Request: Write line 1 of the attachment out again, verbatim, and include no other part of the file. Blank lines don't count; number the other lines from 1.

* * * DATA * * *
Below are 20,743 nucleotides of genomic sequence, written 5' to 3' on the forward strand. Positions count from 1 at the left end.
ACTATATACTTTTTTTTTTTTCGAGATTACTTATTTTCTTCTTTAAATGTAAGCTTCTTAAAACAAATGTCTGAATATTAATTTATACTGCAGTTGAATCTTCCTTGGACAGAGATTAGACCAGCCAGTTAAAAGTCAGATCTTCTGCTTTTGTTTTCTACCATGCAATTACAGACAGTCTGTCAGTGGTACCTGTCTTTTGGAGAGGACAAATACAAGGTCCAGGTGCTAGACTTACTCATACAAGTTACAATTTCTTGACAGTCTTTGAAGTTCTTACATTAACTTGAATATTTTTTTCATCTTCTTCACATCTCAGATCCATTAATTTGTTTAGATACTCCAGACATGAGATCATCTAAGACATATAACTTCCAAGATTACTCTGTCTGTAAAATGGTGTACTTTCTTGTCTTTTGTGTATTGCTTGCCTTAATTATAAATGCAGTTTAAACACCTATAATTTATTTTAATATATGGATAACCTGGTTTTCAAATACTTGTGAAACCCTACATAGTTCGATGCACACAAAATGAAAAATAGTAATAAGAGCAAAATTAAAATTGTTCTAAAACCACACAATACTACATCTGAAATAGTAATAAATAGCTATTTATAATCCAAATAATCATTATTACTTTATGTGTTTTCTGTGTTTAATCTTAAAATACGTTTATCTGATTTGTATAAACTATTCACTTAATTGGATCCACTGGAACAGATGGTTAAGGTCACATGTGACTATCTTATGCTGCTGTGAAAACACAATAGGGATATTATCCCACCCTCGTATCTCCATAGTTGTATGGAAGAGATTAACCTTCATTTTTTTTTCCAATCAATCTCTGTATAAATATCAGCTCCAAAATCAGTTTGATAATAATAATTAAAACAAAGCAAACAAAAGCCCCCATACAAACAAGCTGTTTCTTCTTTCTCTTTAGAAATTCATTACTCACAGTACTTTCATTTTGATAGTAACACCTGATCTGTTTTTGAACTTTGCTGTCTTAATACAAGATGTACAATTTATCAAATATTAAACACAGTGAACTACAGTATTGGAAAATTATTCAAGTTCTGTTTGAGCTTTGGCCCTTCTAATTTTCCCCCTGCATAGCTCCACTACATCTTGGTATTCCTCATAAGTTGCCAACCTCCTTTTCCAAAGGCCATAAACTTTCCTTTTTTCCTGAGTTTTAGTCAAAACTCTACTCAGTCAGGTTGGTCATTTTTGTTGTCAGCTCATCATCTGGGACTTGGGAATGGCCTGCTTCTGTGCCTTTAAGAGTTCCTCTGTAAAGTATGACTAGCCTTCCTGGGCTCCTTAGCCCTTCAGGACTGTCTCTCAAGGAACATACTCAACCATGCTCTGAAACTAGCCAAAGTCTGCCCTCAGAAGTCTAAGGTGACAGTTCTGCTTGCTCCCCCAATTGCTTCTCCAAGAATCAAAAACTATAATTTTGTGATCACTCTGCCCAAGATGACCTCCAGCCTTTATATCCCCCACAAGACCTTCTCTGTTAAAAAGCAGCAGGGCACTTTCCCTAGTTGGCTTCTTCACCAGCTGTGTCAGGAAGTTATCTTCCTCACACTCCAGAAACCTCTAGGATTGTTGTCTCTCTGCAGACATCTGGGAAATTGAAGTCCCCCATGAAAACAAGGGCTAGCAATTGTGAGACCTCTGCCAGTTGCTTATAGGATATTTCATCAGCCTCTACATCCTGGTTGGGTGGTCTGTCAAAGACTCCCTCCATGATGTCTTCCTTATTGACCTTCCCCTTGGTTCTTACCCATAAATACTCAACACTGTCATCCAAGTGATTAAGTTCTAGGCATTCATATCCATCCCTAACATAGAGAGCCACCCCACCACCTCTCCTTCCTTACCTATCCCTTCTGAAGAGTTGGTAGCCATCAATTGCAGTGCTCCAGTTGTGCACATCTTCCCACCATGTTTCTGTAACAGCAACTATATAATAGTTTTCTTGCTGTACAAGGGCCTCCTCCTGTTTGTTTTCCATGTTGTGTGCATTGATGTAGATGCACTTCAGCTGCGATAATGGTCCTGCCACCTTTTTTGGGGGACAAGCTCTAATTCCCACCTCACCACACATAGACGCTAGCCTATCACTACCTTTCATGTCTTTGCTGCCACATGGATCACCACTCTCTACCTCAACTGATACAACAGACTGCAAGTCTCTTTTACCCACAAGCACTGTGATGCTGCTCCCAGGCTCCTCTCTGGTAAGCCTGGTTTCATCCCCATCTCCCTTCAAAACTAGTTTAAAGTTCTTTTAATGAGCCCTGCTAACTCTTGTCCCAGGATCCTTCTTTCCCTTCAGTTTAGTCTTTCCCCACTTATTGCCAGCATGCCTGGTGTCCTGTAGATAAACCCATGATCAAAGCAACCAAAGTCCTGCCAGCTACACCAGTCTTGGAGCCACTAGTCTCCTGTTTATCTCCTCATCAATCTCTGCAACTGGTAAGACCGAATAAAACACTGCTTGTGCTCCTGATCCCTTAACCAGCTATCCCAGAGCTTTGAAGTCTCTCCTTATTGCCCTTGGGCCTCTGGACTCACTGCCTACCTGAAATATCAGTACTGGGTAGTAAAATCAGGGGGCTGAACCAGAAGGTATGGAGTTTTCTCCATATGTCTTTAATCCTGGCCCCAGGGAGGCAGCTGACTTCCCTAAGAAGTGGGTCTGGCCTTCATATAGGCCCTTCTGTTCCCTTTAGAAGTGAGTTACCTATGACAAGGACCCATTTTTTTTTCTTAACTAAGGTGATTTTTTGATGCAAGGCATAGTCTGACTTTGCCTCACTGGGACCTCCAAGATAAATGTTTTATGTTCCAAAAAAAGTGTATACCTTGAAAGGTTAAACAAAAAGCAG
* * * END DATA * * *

Below are 20,743 nucleotides of genomic sequence, written 5' to 3' on the forward strand. Positions count from 1 at the left end.